Norwich look a little lost this season. They offer very little going forward since Grant Holt retreated into a cave once he was declined a move away from the Canaries. Their success of last season was based on Ruddy’s outstanding keeping but so far he has been ruddy (I apologise) average. I think when the biggest name you bring in to the club during the summer is Robert Snodgrass from the Championship you have reason to worry. Hughton’s side need to find their killer instinct and become more Golden-Eagle than Canary.

Score Prediction: 1-1


Fulham v Man City

City’s uncharacteristic start to the season was massively inflated by their loss to Villa midweek. Mancini’s side are unrecognisable. Their imperial performances of last season are quickly becoming forgotten as is their fear inducing reputation. Losing in the Capital One Cup is obviously not the biggest deal (sorry Capital One but no one cares) however; the game proved that City are yet to find last season’s form. Beating Wigan away last weekend was a good result for Jol’s side and it seems Berbatov has helped ease the loss of Dembele and Dempsey. Craven Cottage is where Fulham play their best football and against an under-par City side they will hold no punches. These games are traditionally hard fought and susceptible to some rash challenges but City usually come out on top. I think the Manchester side’s dominance in the middle of the park will be the difference and this will be one of those games where they’re not in top gear but still grind out the win.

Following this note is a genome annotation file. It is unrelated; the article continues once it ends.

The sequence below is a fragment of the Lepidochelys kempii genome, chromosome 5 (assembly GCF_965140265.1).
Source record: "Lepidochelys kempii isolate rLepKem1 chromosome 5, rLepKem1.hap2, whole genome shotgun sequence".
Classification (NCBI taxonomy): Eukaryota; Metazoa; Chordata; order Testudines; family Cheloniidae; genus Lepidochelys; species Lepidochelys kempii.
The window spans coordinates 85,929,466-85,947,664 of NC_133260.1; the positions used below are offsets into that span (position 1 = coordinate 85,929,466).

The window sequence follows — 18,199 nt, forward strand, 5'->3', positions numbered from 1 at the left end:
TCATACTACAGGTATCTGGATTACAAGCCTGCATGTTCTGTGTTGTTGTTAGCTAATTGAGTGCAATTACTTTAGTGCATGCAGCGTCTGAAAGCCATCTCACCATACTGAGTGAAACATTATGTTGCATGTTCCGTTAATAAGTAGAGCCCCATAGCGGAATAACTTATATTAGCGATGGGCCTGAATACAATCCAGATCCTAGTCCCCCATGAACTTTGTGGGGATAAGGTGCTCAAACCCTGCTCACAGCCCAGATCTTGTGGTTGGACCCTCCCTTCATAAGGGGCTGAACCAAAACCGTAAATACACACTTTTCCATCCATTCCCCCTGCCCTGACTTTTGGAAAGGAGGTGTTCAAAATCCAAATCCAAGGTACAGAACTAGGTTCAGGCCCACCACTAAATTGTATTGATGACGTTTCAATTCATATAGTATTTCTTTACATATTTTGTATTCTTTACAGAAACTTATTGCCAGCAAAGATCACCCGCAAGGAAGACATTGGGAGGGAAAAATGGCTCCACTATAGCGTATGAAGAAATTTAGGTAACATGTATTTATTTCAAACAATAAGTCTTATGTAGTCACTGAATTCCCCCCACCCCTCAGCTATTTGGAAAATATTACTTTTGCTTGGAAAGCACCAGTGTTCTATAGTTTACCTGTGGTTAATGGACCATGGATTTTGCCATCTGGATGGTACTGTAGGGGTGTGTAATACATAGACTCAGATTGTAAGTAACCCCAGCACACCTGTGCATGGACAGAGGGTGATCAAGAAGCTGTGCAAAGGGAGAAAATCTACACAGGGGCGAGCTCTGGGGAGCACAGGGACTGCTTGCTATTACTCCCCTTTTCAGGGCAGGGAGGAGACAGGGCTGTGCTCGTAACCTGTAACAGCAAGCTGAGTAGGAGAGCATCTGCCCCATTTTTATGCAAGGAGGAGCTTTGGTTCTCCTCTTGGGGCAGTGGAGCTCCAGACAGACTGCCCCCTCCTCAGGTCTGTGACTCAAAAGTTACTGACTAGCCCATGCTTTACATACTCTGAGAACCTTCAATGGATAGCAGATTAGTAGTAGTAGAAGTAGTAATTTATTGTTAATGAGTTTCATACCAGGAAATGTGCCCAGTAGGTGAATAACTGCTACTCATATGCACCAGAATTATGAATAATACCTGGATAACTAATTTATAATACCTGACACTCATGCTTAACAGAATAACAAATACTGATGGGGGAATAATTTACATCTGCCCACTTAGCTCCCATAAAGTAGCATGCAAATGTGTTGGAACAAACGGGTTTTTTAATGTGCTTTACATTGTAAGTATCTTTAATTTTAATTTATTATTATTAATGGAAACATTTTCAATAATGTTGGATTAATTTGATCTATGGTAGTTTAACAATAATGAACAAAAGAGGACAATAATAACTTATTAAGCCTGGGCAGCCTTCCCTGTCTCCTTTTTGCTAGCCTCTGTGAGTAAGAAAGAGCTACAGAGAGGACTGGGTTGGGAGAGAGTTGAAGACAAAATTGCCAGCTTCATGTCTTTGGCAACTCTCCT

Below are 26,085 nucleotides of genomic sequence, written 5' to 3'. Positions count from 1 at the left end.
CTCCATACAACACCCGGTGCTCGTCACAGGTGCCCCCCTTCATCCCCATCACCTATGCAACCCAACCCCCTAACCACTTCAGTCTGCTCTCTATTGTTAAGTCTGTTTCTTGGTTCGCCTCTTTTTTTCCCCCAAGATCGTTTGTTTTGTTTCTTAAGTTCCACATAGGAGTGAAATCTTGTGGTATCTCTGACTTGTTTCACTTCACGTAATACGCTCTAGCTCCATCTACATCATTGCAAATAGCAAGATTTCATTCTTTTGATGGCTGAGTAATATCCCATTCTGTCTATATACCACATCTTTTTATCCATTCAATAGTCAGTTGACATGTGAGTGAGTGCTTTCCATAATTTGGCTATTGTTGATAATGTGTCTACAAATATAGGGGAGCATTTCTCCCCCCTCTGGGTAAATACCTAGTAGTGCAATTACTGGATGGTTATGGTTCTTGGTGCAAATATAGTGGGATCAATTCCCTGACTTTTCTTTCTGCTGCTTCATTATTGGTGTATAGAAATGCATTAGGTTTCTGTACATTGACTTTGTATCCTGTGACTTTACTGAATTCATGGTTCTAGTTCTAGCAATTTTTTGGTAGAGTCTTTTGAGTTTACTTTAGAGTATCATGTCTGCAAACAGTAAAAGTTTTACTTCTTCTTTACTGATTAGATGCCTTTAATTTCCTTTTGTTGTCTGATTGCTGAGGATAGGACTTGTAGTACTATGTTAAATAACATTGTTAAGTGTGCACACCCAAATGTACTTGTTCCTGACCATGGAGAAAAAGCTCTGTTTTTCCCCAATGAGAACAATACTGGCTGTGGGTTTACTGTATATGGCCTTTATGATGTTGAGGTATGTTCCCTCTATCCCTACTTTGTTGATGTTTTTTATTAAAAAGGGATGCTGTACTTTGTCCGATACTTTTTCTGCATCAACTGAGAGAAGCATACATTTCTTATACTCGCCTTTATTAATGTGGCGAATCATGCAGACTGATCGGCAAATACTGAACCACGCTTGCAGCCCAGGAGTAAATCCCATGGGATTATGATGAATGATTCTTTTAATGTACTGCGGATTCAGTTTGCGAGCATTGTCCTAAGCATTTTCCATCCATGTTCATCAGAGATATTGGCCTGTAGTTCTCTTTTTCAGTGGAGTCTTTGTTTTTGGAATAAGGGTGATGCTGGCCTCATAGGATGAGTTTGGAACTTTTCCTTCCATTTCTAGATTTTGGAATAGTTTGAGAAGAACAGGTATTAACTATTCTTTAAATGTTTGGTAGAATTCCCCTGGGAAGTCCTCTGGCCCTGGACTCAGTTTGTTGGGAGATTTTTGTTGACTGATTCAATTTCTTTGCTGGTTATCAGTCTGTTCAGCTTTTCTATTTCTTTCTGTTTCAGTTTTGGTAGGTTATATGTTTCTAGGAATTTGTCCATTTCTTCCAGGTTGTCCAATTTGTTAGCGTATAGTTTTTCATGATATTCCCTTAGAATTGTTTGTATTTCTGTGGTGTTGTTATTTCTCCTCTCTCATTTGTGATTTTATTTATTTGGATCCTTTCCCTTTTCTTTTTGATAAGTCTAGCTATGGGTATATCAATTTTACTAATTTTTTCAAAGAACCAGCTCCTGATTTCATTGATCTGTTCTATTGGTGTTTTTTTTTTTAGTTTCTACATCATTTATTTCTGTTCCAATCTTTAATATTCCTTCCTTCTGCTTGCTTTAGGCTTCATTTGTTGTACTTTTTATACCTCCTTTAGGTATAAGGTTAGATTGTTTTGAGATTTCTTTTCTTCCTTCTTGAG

Score Prediction: 1-3


Reading v Newcastle

Reading need to pick up their points at home if they are to have a hope of staying up but I just don’t think they will. Upfront they have some a quality player in Pogrebnyak yet this strength is massively lacking elsewhere in their squad. If they can’t supply the big Russian then how can he score the goals they need? Newcastle have had a mixed start to the season but I think they turned a corner when they took a point from Everton. They were able to grab a 1-0 win against Norwich last weekend and that is a promising sign of their ability to get a result without playing well. Having rested much of his starting team against Man United in the week, Pardew will be able to call upon his strongest side (minus ‘The Puyol of the North’ who is out with a hammy injury) that will have too much for McDermott’s team. Demba and Papiss shall take the Royals back to school for some extra reading.

Score Prediction: 1-2  


Stoke v Swansea

Swansea travel to fortress Britannia on the back of a humping at the hands of Everton last weekend. Laudrup’s side may have been the season’s early flyers yet their wings have been well and truly clipped after their second successive defeat. Teams seem to have worked out the Swan’s footballing style. They are weak when they don’t have the ball and they lack steel in the heart of their midfield.  Laudrup needs to make a decision whether he will continue with what Rodgers put in place and adapt or if he wants to reform the club completely. This is not a great fixture in which to experiment though and Swansea will need to rely of their counter attack if they are to take anything away with them. Pulis will instruct his side to play the ‘anti-football’ they do so well and that has taken points from Arsenal and City. If Stoke can get the ball off Swansea then they shouldn’t have too much trouble.

Score Prediction: 2-0  


Sunderland v Wigan